A row over taxing tech giants is set to dominate a meeting of the Group of Seven (G7) finance ministers near Paris this week, with the world’s leading industrialised nations already riven by disruptive US trade policies.
During the meetings Wednesday and Thursday in Chantilly, ministers are set to discuss making taxation fairer as part of wider plans by G7 leaders to address rising inequality when they gather next month in the southern French city of Biarritz.
An international effort to update rules so as to rein in multinationals gaming the system by paying in low-tax rate countries has been plodding along.
But France and Britain gave the process a jolt last week when they moved forward with plans to apply sales taxes to digital giants, mostly American companies.
France became the first major economy to impose such a tax when legislators gave their final approval while Britain unveiled legislation.
The French measure does not specifically target US internet giants, but it is commonly called the GAFA tax, an acronym for Google, Amazon, Facebook and Apple.
French Finance Minister Bruno Le Maire will meet separately with his US counterpart Steven Mnuchin, with the tax measure expected to feature prominently in their discussions.
Even before the final vote by French lawmakers, the US announced it was opening a so-called Section 301 investigation into the measure.
A Section 301 investigation was used by the Trump administration to justify tariffs on China.
Washington and Beijing have lashed out at each other with punitive tariffs on about $360 billion in goods in a trade dispute that has roiled global financial markets and undermined business confidence.
“We will urge Mnuchin to accelerate efforts to define tax rules for the 21st century rather than threaten us with Section 301, sanctions, retaliatory measures, which aren’t really the best actions for allies to use on one another,” a French government official told AFP on condition of anonymity.
“We need 21st-century tax rules for a 21st-century economy,” said the official.
French and British officials have indicated their preference for an overarching deal, which is being negotiated via the Organisation for Economic Co-operation and Development (OECD) and the G20, and they would abandon tech taxes if an agreement is reached.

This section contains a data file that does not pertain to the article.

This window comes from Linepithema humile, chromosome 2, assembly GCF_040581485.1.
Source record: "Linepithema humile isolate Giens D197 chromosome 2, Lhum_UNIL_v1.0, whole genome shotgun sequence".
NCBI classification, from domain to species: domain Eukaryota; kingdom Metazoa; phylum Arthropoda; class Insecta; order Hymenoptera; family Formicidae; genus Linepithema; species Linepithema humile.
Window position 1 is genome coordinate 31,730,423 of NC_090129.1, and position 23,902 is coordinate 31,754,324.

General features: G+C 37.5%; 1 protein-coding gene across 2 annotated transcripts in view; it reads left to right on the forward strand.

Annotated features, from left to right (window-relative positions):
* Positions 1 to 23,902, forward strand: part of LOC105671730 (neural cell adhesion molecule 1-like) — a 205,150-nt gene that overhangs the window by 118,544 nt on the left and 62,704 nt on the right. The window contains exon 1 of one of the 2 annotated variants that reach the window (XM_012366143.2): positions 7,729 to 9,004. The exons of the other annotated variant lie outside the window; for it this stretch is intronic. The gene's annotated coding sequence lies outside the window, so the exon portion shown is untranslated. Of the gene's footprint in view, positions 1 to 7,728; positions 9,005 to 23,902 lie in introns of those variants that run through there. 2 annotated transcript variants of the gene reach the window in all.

The French government official said the US supports the tax reform effort but played down the possibility of a breakthrough, such as an agreement on a minimum tax rate, one way to discourage so-called tax optimisation by firms.
“It won’t be possible to set a rate at this meeting,” said the official. “It’s premature. We need to get agreement on the principle first.”
A number of other thorny issues await ministers, including plans by Facebook to launch a virtual currency called Libra, which has stoked concerns by regulators in numerous countries about regulation and market oversight.
“We’ll reiterate our intention not to allow a private company to acquire the elements of monetary sovereignty,” said the French official.
Le Maire has publicly voiced his concerns about Libra, a virtual currency to be backed with a basket of real-world currencies that Facebook says will facilitate online financial transactions.
The ministers are also expected to discuss who will take over at the International Monetary Fund after Frenchwoman Christine Lagarde was named to head the European Central Bank. The IMF post has traditionally been held by a European.